SAP Talks Up HANA In-Memory Database at TechEd 2011
Published: September 13, 2011
by Alex Woodie
SAP has big plans for HANA, the high-performance analytical appliance that will receive lots of attention and scrutiny at SAP's TechEd 2011 show this week in Las Vegas. And the interesting thing is, not all of SAP's plans have to do with business intelligence. Sure, the bulk of the focus today is on how quickly HANA's in-memory design can rip analytical workloads. But SAP executives see a time when HANA--with its slim columnar structure--eventually replaces the relational database that underlies the ERP system.
The relational databases that are popular today were designed 20 years ago and were largely shaped by the hardware limitations that existed then, says Amit Sinha, SAP's vice president of in-memory computing and HANA solution marketing. "If you were to design a new modern database today, would you use the same application constructs when the constraint was the access between disk and memory? Probably not," he tells IT Jungle.
So SAP engineers hit the drawing board and came up with a new database architecture that could take advantage of the huge improvements in the price/performance of X86 processors and memory. The result was HANA, an in-memory database that supports a flat two-dimensional structure, and is much simpler than the complex star schema used by most RDBMSes today, SAP managers say.
HANA's first task is to perform analytical workloads, such as generating reports. SAP partners with system vendors like IBM and HP to create HANA-based appliances that would function as a side-mart of data. Because the side-mart is constantly refreshed with data replicated from the production system, and because HANA's in-memory engine can perform calculations so quickly, the product was positioned as one of the first of a new breed of "real time" analytic machines.
There is no question that today HANA's focus is analytics. After all, it has the word "analytic" in its acronymious name. But that doesn't have to be the case. SAP executives have designs on shaking up the database industry, which by definition would shake up SAP's archrival Oracle.
In fact, SAP executives see no reason why HANA couldn't power the next generation of applications. "This artificial boundary between the application layer and the database tier we think is going away," Sinha continues. "We think a lot of core calculations at the application layer can be moved to the database tier and optimized. When it's closer to the database tier, the calculations can happen faster in memory, and without the need to move the data up and down between the application tier and the database tier to perform those calculations."
To that end, SAP is developing a library of about 75 business functions for HANA. These calculations can be complex, such as performing currency conversions based on the current rate. These functions are often programmed at the application level, and moving them into the database would provide a performance boost.
After HANA proves its chops with analytical workloads and the library of business functions, SAP may push harder for HANA to take over everyday transactional workloads. That is absolutely the plan, Sinha says. "HANA is intended to … eventually become the database for the application," he says. "The long term plan is it becomes the database underneath the [SAP] Business Suite."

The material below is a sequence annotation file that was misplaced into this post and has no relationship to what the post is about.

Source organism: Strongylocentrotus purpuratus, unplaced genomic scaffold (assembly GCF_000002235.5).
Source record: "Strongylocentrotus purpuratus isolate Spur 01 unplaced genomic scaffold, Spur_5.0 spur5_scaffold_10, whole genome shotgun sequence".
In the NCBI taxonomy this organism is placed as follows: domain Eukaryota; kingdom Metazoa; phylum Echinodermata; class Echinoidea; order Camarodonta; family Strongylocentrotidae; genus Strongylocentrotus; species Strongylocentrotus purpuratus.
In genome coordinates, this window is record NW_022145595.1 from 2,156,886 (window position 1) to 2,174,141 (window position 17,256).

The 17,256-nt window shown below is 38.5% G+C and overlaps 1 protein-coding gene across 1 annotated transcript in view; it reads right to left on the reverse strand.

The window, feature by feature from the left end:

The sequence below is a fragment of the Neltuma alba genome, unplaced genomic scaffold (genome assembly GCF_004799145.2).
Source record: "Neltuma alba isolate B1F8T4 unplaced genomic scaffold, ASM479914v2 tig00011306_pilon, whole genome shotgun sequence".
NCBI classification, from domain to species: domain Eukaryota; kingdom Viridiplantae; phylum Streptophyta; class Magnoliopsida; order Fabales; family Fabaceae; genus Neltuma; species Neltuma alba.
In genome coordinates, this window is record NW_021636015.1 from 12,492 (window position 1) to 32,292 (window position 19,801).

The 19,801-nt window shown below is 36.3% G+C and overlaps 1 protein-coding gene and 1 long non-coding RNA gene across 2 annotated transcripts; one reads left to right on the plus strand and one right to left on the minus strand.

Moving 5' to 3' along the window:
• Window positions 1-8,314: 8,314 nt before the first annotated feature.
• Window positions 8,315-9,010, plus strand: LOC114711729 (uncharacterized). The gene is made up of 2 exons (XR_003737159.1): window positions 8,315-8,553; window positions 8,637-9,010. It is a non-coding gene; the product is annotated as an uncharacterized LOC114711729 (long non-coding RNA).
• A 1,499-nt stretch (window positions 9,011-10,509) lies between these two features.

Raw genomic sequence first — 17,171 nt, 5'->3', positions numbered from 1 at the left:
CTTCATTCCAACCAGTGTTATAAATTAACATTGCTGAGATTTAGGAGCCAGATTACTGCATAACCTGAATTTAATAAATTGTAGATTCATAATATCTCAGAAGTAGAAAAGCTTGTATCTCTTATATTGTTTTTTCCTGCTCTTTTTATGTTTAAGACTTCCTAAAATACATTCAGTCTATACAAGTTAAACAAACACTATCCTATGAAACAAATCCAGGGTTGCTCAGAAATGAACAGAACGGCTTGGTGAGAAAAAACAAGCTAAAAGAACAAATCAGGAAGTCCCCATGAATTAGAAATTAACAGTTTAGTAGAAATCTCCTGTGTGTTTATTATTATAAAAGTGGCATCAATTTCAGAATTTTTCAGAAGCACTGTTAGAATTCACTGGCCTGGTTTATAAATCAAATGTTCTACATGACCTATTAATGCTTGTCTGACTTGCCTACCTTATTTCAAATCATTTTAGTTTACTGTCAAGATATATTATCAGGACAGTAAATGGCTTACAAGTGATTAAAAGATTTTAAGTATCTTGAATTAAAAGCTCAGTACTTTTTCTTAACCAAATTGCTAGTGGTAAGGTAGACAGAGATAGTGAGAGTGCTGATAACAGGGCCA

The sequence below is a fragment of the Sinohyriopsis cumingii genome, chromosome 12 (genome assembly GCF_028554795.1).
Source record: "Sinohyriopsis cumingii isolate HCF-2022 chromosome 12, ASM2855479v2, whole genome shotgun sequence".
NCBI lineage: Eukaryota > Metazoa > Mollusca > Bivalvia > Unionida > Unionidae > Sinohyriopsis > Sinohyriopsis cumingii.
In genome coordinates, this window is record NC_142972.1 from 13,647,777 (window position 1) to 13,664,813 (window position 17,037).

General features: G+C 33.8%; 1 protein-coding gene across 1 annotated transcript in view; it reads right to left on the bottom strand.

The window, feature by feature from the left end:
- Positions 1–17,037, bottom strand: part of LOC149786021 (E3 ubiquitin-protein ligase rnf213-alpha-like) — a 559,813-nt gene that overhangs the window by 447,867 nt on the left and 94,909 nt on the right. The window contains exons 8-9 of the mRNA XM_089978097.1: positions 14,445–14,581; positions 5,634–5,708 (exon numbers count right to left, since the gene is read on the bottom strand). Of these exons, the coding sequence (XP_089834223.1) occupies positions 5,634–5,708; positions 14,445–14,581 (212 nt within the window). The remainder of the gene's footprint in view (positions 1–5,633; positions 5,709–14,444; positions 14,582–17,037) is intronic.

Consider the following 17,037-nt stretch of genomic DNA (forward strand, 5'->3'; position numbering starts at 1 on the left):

But first, HANA must prove itself with the task at hand, and that's analytical workloads. At TechEd, SAP unveiled the second and third pre-packaged analytical applications based on HANA. The solutions include Smart Meter Analytics, a system designed to provide electrical companies with real-time insight into different aspects of their customers' electricity consumption, and the SAP ERP rapid-deployment solution for profitability analysis with SAP HANA.
SAP's roadmap calls for additional HANA applications, including such corporate favorites as cash management, sales and operations planning, trade promotion management, merchandise and assortment planning, and a demand signal repository.
HANA will also spearhead SAP's move into the consumer space (yes, you read that right) with a Recall Genie application that tells consumers what recalled products to avoid buying. A personal energy application is also in the works. These apps will likely feature iPhone or Android client front-ends, but the hard core analytical data crunching and sorting will be performed on a HANA system running on the other end of the cloud.
SAP has sold hundreds of licenses for HANA, and has a pipeline of about half a billion Euros, SAP managers say. One of the first HANA implementations occurred at Nongfu Spring Co., the largest distributor of bottled water in China.
Nongfu Spring implemented HANA to speed up its reporting system, which was previously based on an Oracle 11g data mart, according to Ken Tsai, senior director of platform marketing at SAP. Stored procedures and other SQL functions that previously took 24 hours to process in the old system were finished in as little as 37 seconds, SAP says. Overall, the query performance of the HANA system was 200 to 300 times faster than the Oracle system, using the same SQL scripts.
It's not surprising to see an in-memory database outperforming a database designed to use disk. The large database vendors, including Oracle, IBM, and Microsoft, have all made investments in in-memory databases. But it's interesting and refreshing to see SAP putting such a big emphasis on the technology.
SAP Unveils HANA for In-Memory BI
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